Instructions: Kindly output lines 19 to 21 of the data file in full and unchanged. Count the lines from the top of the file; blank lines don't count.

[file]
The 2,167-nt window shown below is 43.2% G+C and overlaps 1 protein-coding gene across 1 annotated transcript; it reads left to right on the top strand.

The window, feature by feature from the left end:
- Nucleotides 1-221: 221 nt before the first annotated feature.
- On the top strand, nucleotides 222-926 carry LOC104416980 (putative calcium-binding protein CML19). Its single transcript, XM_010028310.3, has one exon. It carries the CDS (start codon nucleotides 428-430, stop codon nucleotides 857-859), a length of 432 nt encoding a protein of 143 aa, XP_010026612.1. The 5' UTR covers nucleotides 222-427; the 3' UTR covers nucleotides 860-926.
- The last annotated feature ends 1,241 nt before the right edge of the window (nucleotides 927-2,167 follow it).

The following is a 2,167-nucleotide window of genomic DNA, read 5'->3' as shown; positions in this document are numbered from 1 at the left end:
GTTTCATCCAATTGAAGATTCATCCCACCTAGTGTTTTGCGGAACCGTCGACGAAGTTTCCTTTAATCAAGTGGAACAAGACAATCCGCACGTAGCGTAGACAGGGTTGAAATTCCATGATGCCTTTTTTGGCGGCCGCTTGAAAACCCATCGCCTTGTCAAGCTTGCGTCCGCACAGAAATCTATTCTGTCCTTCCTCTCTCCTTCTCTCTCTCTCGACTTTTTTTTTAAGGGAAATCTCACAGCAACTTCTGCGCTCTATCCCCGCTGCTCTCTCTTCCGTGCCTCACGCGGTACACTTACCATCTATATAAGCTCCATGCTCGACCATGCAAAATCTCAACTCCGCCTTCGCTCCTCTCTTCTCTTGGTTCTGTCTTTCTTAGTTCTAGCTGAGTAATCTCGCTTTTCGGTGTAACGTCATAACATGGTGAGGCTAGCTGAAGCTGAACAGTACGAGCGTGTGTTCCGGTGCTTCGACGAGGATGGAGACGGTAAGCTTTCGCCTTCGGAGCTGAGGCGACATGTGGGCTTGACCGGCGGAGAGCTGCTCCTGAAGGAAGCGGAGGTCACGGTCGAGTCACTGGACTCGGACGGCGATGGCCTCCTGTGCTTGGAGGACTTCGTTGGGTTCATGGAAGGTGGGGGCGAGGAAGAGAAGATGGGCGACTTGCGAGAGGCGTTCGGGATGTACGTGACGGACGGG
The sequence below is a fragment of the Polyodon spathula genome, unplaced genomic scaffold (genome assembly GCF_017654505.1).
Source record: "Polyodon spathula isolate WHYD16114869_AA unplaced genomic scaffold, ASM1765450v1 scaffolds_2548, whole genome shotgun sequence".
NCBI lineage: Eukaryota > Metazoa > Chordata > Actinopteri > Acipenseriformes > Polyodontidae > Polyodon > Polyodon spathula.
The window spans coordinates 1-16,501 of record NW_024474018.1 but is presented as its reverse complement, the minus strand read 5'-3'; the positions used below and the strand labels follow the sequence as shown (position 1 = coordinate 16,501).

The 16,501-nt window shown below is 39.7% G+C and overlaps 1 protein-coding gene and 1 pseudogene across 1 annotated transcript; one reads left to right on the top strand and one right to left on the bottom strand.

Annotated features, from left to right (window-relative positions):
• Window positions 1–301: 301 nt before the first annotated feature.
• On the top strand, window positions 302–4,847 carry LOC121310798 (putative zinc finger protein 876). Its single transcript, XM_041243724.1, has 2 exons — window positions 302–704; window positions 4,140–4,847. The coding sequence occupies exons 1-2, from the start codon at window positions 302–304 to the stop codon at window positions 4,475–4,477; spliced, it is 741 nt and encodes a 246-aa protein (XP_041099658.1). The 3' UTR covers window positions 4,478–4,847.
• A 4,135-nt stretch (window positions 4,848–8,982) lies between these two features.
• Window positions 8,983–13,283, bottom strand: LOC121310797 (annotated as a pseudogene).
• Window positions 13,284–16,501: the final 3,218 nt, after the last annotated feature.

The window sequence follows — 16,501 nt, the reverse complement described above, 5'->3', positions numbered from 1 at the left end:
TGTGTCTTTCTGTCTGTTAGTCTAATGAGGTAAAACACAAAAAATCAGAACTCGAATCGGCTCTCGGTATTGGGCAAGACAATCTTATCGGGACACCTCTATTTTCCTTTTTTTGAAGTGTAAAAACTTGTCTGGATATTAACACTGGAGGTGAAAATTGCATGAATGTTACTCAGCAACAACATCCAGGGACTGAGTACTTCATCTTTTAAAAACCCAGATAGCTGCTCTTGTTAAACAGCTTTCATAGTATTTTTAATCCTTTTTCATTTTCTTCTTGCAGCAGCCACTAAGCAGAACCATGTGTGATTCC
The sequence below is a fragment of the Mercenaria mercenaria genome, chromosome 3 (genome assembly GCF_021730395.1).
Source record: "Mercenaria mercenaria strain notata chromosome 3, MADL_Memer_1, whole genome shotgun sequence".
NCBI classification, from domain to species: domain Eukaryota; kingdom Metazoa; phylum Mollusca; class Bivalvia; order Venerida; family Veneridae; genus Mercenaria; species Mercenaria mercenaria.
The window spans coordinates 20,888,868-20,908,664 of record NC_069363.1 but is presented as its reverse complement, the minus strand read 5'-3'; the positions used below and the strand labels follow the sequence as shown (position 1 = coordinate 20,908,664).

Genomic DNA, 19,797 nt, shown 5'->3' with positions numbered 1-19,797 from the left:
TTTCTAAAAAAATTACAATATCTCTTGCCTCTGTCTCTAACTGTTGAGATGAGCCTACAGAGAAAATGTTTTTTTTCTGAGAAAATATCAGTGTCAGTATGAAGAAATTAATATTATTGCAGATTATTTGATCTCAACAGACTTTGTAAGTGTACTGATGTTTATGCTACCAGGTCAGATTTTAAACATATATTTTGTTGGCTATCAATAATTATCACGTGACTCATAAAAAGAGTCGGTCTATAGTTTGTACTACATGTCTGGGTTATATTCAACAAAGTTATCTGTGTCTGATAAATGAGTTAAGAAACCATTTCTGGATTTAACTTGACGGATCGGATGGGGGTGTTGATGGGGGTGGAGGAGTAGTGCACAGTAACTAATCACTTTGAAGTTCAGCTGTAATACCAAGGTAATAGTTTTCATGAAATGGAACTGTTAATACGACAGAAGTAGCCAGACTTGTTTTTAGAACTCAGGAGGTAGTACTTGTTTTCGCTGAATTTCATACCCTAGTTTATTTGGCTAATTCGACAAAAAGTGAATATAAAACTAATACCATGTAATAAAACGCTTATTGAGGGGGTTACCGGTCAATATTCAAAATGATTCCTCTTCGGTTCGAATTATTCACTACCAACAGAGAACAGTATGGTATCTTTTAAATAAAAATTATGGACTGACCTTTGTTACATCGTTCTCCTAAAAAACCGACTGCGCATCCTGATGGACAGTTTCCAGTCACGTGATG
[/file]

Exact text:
The window sequence follows — 16,501 nt, the reverse complement described above, 5'->3', positions numbered from 1 at the left end:
TGTGTCTTTCTGTCTGTTAGTCTAATGAGGTAAAACACAAAAAATCAGAACTCGAATCGGCTCTCGGTATTGGGCAAGACAATCTTATCGGGACACCTCTATTTTCCTTTTTTTGAAGTGTAAAAACTTGTCTGGATATTAACACTGGAGGTGAAAATTGCATGAATGTTACTCAGCAACAACATCCAGGGACTGAGTACTTCATCTTTTAAAAACCCAGATAGCTGCTCTTGTTAAACAGCTTTCATAGTATTTTTAATCCTTTTTCATTTTCTTCTTGCAGCAGCCACTAAGCAGAACCATGTGTGATTCC
The sequence below is a fragment of the Mercenaria mercenaria genome, chromosome 3 (genome assembly GCF_021730395.1).